More Than One Enchanted Evening in London

In turbulent times, turning to a fantasy world can seem distinctly more inviting than dealing with the trials of daily life.

"It comes down to the artists' personalities," said Engen. "Some [works] are totally fantastic escapism, while [other] horrific images emulate the horrors of war."

Indeed, a clutch of the artists in the exhibition reveled in the Gothic aspect of Beardsley's influence. Sidney Sime, a coal miner turned artist, depicted darkly absurd images, such as a child about to be captured into a laughing goblin's underground lair and fantastical beasts. Meanwhile, Harry Clarke's illustrations to accompany an edition of Edgar Allan Poe's "Tales of Mystery and Imagination" were commissioned to heighten the horror of the stories. And Clarke's image of a bound prisoner being set upon by rats, to illustrate Poe's story "The Pit and the Pendulum," has an echo of today's Gothic fashion designer Gareth Pugh's take on a fur stole — stuffed white rats stitched together, that seem to climb over the wearer's body.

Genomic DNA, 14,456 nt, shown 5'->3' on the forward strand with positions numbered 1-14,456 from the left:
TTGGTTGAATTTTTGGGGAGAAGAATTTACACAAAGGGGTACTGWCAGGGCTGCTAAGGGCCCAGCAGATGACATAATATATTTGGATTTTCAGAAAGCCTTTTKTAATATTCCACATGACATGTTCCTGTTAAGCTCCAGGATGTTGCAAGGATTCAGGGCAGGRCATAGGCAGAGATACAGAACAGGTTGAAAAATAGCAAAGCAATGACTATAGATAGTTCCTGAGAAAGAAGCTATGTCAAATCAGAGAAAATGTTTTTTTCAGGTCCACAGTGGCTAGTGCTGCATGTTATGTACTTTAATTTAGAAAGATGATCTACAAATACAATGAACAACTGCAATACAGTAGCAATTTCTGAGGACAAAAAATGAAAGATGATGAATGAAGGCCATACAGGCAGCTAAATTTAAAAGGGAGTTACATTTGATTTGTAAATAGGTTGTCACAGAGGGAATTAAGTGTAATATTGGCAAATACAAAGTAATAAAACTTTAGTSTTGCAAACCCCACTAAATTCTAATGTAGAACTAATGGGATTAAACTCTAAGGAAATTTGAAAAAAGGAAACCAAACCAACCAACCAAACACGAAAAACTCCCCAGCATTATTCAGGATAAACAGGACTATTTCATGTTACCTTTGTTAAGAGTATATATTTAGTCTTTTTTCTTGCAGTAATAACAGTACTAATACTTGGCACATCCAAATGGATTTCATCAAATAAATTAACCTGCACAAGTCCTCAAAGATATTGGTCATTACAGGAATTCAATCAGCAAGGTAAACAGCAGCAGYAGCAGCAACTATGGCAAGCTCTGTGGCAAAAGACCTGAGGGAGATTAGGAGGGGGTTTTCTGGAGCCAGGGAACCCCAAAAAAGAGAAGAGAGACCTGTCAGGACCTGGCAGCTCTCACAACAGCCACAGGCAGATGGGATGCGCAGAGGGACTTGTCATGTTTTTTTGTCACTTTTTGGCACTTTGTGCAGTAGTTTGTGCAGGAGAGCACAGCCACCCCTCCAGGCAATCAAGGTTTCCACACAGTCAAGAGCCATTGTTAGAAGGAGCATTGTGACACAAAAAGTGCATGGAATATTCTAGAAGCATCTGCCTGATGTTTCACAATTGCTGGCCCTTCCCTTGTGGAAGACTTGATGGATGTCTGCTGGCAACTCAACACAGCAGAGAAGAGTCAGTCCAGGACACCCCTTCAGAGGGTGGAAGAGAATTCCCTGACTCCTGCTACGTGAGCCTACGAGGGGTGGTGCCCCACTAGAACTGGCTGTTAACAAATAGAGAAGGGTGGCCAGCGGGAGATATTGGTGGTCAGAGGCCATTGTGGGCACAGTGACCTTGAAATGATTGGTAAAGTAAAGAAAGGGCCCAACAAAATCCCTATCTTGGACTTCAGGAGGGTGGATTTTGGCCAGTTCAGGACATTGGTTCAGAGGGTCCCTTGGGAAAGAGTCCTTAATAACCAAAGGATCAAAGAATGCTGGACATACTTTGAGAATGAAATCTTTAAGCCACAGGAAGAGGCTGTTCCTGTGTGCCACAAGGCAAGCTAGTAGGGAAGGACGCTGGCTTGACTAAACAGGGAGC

Engen isn't surprised that designers and image makers have continued to draw on these visions of the enchanted world. "A lot of [the images] were taken from Mother Nature, who has always been the best designer," said Engen. "In the Sixties and Seventies, Beardsley posters were everywhere. [This kind of art] waned for a long period, but I think now there's a new generation of people who would like to discover [these works]...which came from a meticulous, well-studied background. It's the kind of art that lasts."
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